Architecture and Design | Residential | Commercial | Historic Preservation

Barbey Maritime Center


Posted on February 13th, by raskin in Historic Preservation. Comments Off on Barbey Maritime Center

The Astoria Train Depot has finished its journey from being a decommissioned train depot to the Barbey Maritime Center for the Columbia River Maritime Museum.  The dedication took place on Jan. 25th, where public officials, the Barbey family, the CRMM Board, and the public were able to see the finished building.

The waiting rooms have been restored to their original splendor and the light pours in through the large curved windows.  The Women’s Waiting Room is being used for meeting and conferences.  The Men’s Waiting Room has become an exhibit/work space for traditional boat building crafts.  The first such exhibit to arrive was the copper nail machine and the Museum has become the sole source of these nails worldwide.  The Waiting Rooms are a tad smaller on the inside, since the exterior walls were furred out to allow the installation of steel frames and insulation.  Besides the steel frames, the seismic upgrade of the building included sheathing the roof with plywood, tying the roof to the masonry parapet, and tying the face brick back to the structural brick. Insulation in the ceilings, a modern forced air furnace, energy efficient lighting make this building safe and sustainable.

The old Baggage building is now a wood shop where boat building will take place.  A wood floor was installed over the existing concrete floor, with the wood coming from the old Darigold Building that the City recently tore down.  This wood building originally was part of the train station so it is fitting a bit of it remains.  The wood was salvaged by the students from the Clatsop Community College Historic Preservation program, who also restored the wood sash on most of the wood windows in the Baggage building.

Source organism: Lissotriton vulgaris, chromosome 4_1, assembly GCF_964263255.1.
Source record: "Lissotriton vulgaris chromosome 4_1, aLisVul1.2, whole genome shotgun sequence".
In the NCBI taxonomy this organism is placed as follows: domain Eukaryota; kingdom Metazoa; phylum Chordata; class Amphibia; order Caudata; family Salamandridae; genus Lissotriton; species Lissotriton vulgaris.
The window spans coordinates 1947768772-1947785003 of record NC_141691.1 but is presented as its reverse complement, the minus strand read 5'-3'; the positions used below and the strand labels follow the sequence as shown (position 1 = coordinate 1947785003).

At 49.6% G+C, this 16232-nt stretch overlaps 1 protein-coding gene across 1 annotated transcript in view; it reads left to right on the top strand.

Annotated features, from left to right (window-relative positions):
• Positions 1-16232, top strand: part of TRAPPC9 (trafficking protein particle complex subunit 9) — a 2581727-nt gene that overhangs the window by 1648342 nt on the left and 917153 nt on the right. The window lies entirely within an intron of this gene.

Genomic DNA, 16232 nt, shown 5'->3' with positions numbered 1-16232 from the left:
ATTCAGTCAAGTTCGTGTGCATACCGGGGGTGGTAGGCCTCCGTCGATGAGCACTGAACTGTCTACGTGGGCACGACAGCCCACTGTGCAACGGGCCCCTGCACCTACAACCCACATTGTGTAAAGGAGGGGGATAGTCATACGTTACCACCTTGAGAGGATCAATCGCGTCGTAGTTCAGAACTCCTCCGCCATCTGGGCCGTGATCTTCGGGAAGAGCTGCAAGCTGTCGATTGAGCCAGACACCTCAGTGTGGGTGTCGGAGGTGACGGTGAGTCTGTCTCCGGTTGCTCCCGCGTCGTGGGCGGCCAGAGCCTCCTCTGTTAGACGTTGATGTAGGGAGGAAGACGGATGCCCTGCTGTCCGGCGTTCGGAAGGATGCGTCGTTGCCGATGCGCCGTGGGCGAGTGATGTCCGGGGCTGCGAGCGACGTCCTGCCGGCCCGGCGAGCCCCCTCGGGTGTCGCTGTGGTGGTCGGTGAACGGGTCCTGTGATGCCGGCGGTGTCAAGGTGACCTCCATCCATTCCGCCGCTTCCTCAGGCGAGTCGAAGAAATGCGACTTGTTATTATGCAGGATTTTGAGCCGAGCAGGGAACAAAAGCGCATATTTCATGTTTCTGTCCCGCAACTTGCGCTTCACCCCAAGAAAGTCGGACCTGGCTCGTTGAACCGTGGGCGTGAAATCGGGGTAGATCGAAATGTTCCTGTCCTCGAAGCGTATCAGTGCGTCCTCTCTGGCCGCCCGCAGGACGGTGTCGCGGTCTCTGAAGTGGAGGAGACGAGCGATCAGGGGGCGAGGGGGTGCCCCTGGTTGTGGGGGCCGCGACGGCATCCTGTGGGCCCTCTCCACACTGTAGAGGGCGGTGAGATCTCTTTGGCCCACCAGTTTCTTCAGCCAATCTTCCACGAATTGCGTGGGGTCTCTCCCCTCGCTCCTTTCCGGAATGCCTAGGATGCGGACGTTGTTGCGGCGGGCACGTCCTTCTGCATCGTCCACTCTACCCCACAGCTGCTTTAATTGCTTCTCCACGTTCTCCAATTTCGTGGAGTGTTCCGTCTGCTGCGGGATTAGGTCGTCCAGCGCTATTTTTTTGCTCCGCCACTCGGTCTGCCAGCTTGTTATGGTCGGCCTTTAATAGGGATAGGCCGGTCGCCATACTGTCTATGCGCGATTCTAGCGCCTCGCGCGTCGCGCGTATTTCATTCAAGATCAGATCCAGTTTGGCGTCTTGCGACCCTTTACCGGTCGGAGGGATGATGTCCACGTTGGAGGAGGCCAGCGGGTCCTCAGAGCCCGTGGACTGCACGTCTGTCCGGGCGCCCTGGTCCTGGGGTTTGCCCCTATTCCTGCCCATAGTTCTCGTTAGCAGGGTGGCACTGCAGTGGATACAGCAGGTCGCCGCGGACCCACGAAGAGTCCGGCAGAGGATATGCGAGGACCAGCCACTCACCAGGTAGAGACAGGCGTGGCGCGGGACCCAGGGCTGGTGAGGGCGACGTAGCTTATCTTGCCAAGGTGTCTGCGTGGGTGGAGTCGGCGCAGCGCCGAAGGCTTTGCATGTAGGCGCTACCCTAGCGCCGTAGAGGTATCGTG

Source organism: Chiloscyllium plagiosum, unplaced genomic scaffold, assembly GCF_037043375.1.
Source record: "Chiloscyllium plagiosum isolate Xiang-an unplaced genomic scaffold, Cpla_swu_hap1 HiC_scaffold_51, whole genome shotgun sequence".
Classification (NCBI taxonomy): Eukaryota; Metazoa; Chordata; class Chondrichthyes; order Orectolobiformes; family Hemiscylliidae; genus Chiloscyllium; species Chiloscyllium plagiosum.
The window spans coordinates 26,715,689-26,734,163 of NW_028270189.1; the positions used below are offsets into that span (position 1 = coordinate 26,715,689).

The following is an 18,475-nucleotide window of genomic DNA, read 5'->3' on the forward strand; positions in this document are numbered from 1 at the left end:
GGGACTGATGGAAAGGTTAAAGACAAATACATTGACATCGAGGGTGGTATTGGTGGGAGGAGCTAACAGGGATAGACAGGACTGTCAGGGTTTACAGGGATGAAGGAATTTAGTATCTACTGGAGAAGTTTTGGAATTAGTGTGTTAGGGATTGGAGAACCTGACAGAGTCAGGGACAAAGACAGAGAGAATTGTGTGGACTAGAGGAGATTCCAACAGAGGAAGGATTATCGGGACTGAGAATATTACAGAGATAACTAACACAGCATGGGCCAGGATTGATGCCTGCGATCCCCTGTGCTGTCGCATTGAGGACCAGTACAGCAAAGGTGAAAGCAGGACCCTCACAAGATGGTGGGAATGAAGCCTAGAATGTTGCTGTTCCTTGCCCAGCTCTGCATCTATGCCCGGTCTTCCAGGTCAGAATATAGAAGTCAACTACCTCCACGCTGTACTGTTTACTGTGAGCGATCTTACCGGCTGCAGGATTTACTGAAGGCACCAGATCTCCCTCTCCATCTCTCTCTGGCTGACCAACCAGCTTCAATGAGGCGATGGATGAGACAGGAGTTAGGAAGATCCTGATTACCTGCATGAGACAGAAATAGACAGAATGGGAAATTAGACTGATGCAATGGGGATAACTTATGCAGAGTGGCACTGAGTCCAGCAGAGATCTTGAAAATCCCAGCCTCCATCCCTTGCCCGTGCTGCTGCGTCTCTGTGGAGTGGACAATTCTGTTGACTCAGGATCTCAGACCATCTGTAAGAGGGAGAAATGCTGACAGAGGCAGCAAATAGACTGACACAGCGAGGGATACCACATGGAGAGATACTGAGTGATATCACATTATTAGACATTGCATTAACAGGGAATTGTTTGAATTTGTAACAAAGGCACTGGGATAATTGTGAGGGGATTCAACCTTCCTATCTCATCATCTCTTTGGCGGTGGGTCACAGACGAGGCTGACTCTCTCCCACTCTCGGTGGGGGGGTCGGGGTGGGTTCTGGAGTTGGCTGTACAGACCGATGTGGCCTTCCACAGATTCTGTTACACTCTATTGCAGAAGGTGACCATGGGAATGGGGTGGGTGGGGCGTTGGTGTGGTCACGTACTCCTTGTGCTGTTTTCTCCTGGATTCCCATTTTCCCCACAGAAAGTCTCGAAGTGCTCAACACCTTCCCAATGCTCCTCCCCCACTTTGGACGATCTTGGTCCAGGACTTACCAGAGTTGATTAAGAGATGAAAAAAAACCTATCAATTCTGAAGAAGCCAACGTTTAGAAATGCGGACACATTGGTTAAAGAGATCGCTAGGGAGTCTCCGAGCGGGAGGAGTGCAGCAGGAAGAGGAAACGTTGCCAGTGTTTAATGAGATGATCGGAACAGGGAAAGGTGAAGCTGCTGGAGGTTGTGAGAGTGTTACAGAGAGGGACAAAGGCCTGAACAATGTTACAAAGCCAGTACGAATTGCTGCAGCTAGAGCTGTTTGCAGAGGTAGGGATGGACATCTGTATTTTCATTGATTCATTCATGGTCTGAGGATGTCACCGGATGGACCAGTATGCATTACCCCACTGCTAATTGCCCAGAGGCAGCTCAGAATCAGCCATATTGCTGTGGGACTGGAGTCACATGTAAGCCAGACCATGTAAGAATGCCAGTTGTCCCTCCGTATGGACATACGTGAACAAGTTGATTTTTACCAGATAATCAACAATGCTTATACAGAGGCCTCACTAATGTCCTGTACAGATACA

One of the big surprises for me was how much light comes into the buildings.  This depot replaced an earlier wood train station that had large roof overhangs and I had wondered why they did a masonry building with a flat roof to replace it.  The lack of roof overhangs seemed a bit out of keeping, especially since the solid masonry construction had water infiltration issues from the beginning.  However, the tall rooms, with large windows speaks to the need for light in the gray clime of northern Oregon Coast climate and I applaud the original design decision. The new roof installation, with increased slopes and new drains and flashing, along with repointing and sealing (with vapor permeable sealer) the masonry will mitigate the water infiltration problem.

New metal and wood entries also protect the building’s openings.  Visually they tie the building to the Museum Building, and they also help the building hold its own with the Peacock, the Coast Guard boat that is also nicely framed inside at the west window.

Since articles about buildings seldom give all the names of people participating in such projects,  a brief call out here:  the project team consisted of Ecola Architects, Stricker Engineering for structural, Hood-McNees for the HVAC, and HLB-Otak for civil. The construction work was overseen by Bremik Construction out of Portland, who are known for the quality and efficient restoration work.  A number of local sub-contractors worked on the project, including Bergerson Windows who restored the wood doors and windows, Inland Electric installed the new electrical system and lighting, P&L Johnson did the HVAC, JP Plumbing did the plumbing, All Metal Fabrication did the decorative gates and fencing, and Big River did the exterior site work.  Again, thanks to the students and teachers of the Clatsop Community College Historic Preservation Program for the work they did as well.

Stop by to enjoy the building.  You can arrange to rent the Women’s Waiting Room for events and you can take boat building classes (or just peak in during your walk along the River).

 





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